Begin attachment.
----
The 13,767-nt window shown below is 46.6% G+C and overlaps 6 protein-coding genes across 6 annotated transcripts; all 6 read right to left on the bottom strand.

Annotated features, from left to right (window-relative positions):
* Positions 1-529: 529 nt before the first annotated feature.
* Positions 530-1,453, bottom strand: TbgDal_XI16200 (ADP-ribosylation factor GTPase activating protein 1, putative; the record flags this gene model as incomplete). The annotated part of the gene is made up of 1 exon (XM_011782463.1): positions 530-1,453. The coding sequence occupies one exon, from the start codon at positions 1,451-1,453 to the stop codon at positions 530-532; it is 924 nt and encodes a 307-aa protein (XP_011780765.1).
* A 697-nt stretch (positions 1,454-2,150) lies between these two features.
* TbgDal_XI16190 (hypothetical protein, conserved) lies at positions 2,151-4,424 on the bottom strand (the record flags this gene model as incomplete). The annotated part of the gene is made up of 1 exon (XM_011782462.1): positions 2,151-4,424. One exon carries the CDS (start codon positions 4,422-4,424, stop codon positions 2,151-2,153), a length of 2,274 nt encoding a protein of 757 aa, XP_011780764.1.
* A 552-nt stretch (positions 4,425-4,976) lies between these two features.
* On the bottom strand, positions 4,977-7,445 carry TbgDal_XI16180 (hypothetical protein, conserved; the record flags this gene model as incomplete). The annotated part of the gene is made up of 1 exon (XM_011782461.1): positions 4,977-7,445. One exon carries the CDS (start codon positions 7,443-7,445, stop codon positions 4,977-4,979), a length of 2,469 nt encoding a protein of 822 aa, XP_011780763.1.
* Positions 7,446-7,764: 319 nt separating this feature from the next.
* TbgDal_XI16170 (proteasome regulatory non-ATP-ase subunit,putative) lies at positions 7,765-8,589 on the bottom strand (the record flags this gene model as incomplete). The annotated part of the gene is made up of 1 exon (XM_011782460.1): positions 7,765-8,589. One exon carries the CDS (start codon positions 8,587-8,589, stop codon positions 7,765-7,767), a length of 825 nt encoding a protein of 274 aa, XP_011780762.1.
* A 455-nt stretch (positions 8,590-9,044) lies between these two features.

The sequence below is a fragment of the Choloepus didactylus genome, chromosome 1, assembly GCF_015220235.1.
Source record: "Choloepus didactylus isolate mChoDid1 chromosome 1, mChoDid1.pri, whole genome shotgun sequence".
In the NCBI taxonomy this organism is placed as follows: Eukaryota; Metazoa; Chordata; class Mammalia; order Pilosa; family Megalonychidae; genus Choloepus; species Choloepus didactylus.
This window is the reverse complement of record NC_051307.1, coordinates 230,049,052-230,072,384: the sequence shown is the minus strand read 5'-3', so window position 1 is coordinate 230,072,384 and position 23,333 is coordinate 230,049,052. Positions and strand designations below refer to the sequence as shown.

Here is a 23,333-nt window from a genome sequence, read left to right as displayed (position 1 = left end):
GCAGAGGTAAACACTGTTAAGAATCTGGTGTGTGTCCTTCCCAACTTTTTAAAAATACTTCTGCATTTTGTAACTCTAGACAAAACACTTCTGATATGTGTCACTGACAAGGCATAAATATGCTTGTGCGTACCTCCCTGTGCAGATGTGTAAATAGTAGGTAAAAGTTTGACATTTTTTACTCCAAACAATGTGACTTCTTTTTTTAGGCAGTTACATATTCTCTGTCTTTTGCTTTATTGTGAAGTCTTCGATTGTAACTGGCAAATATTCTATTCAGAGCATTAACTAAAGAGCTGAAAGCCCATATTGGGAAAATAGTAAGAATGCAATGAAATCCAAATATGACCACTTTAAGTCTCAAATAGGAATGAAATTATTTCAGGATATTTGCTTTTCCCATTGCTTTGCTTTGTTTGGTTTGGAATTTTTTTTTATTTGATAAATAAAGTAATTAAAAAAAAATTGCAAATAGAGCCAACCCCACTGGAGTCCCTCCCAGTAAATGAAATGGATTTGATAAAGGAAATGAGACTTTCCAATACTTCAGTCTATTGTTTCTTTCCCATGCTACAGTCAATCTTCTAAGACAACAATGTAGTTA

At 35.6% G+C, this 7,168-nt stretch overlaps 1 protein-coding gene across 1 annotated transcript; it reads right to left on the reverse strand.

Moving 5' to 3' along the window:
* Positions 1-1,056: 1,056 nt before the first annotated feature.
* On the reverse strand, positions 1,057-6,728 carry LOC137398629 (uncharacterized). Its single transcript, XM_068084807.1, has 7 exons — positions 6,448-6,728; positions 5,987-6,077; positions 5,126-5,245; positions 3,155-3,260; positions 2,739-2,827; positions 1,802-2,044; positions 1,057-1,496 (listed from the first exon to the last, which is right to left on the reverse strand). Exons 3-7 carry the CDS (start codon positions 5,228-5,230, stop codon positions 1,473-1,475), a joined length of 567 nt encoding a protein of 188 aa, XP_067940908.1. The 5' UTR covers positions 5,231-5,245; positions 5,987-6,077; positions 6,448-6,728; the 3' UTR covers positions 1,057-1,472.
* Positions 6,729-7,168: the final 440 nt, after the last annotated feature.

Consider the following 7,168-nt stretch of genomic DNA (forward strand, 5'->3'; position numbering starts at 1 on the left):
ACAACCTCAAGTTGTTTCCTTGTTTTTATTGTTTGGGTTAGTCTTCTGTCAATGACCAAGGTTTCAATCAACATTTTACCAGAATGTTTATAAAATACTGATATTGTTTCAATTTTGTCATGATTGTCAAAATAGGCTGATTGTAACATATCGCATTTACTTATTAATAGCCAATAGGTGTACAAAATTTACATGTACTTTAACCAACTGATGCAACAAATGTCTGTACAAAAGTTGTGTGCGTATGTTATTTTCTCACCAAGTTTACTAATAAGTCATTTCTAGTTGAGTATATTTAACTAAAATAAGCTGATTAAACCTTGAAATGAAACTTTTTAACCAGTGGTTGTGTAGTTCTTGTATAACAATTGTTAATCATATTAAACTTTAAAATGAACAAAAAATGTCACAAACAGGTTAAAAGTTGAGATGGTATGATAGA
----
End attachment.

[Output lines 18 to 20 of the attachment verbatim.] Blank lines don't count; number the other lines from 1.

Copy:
At 35.6% G+C, this 7,168-nt stretch overlaps 1 protein-coding gene across 1 annotated transcript; it reads right to left on the reverse strand.

Moving 5' to 3' along the window:
* Positions 1-1,056: 1,056 nt before the first annotated feature.